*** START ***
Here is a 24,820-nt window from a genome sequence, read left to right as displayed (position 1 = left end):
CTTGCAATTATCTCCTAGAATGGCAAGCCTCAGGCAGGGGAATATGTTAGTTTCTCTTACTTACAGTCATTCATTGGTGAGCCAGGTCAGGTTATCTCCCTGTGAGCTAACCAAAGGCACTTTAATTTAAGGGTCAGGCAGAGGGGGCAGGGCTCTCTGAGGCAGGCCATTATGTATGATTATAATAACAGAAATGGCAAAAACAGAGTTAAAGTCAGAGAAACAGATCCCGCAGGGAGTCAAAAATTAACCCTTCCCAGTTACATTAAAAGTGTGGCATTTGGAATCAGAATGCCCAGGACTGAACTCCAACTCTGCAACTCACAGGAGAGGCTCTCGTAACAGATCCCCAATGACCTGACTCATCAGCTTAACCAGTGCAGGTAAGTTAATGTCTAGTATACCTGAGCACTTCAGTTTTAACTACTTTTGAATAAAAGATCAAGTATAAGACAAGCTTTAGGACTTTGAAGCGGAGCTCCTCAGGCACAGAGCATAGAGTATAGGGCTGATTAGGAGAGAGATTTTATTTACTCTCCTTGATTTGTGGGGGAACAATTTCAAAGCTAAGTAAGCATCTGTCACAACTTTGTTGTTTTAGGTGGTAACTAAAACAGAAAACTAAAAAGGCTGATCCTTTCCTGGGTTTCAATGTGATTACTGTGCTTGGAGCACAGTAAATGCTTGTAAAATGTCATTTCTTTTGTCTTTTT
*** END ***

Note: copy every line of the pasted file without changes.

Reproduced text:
Here is a 24,820-nt window from a genome sequence, read left to right as displayed (position 1 = left end):
CTTGCAATTATCTCCTAGAATGGCAAGCCTCAGGCAGGGGAATATGTTAGTTTCTCTTACTTACAGTCATTCATTGGTGAGCCAGGTCAGGTTATCTCCCTGTGAGCTAACCAAAGGCACTTTAATTTAAGGGTCAGGCAGAGGGGGCAGGGCTCTCTGAGGCAGGCCATTATGTATGATTATAATAACAGAAATGGCAAAAACAGAGTTAAAGTCAGAGAAACAGATCCCGCAGGGAGTCAAAAATTAACCCTTCCCAGTTACATTAAAAGTGTGGCATTTGGAATCAGAATGCCCAGGACTGAACTCCAACTCTGCAACTCACAGGAGAGGCTCTCGTAACAGATCCCCAATGACCTGACTCATCAGCTTAACCAGTGCAGGTAAGTTAATGTCTAGTATACCTGAGCACTTCAGTTTTAACTACTTTTGAATAAAAGATCAAGTATAAGACAAGCTTTAGGACTTTGAAGCGGAGCTCCTCAGGCACAGAGCATAGAGTATAGGGCTGATTAGGAGAGAGATTTTATTTACTCTCCTTGATTTGTGGGGGAACAATTTCAAAGCTAAGTAAGCATCTGTCACAACTTTGTTGTTTTAGGTGGTAACTAAAACAGAAAACTAAAAAGGCTGATCCTTTCCTGGGTTTCAATGTGATTACTGTGCTTGGAGCACAGTAAATGCTTGTAAAATGTCATTTCTTTTGTCTTTTT